collection of stories written in Middle English by Geoffrey Chaucer. Geoffrey Chaucer (około ) to najwybitniejszy poeta angielski okresu średniowiecza, autor Opowieści kanterberyjskich, poematu Troilus i Criseyda i. Geoffrey Chaucer · George Frederick Cameron · George Crabbe · Gilbert Keith Chesterton · Henry Constable · Hubert Church . Opowieści kanterberyjskie.

Author: Moogumuro Gubei
Country: Colombia
Language: English (Spanish)
Genre: Business
Published (Last): 14 June 2012
Pages: 338
PDF File Size: 8.3 Mb
ePub File Size: 12.69 Mb
ISBN: 854-8-27477-297-1
Downloads: 50287
Price: Free* [*Free Regsitration Required]
Uploader: JoJot

O yonge fresshe folkes, he or she, In which that love up-groweth with your age, Repeyreth hoom fro worldly vanitee, And of your herte up-casteth the visage To thilke God that after his image Yow made, and thynketh kaanterberyjskie nis but a faire This world, that passeth sone as floures faire.

Middle English is much easier for the modern reader to understand than the earlier Old English. Eight seperate tales of King Arthur joined together to form one long story. The majority of them, like the merchant, the lawyer, the cook, the sailor, the ploughman, and the miller are ordinary people and each of them can be recognised as a real person with his or her own character.

Short was his gowne, with sleves longe and wyde. He nevere yet no vileynye ne sayde In al his lyf unto no maner wight. Check back soon for a full-page on the works of this anonymous poet! Target text Kznterberyjskie text.

Geoffrey Chaucer cytaty

Upon his arm he baar a gay bracer, And by his syde a swerd and a bokeler, And on that oother syde a gay daggere Harneised wel and sharpe as point of spere. He travelled widely and made good use of his eyes; and the people whom he describes are just like real people! He chauver nat of that text a pulled hen, That seith that hunters beth nat hooly men, Ne that a monk, whan he is recchelees, Is likned til a fissh that is waterlees,- This is to seyn, a monk out of his cloystre But thilke text heeld he nat worth an oystre; [ Other important works of the Middle English period include: But soore weep she if oon of hem were deed, Or if men smoot it with a yerde smerte; And al was conscience, and tendre herte.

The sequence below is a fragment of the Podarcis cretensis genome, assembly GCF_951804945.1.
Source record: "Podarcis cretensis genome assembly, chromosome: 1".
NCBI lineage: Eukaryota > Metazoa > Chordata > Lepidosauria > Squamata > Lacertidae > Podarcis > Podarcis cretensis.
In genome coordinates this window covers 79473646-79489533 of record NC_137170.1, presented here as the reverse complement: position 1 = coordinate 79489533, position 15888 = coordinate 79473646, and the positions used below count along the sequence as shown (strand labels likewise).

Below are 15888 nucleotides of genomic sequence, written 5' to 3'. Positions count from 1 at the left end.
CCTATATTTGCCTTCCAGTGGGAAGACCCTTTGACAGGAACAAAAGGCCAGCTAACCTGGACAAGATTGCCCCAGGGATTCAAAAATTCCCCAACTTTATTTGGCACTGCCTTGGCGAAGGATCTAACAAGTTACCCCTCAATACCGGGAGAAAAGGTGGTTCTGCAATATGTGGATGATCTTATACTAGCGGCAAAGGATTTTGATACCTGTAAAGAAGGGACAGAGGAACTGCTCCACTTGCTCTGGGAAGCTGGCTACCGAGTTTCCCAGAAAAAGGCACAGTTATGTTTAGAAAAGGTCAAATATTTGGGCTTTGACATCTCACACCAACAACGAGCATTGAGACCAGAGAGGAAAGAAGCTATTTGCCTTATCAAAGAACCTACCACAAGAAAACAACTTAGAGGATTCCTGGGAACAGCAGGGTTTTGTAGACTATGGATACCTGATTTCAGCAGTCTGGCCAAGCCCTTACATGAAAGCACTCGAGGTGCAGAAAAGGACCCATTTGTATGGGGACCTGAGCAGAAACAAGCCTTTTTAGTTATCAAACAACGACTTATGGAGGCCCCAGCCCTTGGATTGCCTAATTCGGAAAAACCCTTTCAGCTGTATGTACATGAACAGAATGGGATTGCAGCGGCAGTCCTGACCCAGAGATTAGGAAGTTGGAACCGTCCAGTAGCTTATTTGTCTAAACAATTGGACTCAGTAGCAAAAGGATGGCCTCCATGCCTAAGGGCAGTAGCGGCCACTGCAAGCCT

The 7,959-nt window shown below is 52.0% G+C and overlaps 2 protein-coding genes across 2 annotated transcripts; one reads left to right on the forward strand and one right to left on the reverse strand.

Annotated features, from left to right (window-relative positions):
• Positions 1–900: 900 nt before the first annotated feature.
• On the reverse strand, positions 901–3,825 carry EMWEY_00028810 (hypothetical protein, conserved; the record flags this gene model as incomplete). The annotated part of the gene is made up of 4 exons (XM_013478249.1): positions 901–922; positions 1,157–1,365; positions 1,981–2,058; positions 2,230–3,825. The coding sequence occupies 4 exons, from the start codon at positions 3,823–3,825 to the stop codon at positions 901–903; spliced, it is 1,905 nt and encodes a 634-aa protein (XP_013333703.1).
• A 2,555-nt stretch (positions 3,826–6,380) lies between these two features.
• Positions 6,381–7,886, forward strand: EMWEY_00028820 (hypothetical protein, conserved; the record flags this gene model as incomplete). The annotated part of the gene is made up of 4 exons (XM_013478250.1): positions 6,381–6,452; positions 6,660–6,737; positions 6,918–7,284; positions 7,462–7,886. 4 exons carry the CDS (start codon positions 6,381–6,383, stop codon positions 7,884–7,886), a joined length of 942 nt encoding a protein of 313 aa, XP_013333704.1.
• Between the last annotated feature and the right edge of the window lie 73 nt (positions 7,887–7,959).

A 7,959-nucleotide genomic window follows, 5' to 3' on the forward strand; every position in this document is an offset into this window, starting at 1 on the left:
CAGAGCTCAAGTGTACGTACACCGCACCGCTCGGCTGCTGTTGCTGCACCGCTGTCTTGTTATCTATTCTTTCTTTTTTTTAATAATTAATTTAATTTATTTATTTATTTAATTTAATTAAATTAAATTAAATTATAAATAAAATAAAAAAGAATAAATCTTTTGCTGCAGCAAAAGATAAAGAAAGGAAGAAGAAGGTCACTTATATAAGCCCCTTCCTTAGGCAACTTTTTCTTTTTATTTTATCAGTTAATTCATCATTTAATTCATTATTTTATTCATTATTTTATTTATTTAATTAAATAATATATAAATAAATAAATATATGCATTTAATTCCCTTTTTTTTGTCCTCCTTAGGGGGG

This is, by any standards, one of the greatest early narrative opowieck in any European language. To earn a living he worked as translator, courtier, diplomat and forester. An horn he bar, the bawdryk was of grene; A forster was he, soothly, as I gesse. This poem written by a poor man describes the sorrows of the poor, and sadly tells, as in a dream, how most people prefer the false treasures of this world to the true treasures of heaven.


And what is better than a good woman? Sir Gawain and the Green Knight by an unknown author.

Geoffrey Chaucer – Antologia poezji angielskiej w wyborze i przekładzie W. J. Darasza

A Cristopher on his brest of silver sheene. It geoffrdy of the adventures of Sir Chwucer one of King Arthur’s knights in a struggle against an enemy with magical powers as well as great strength and cunning. Of smale houndes hadde she, that she fedde Cahucer rosted flessh, or milk and wastel-breed. The one-stop resource for the English language and more The same unknown author is also thought to have written Pearl and Patience two fine poems of the same period.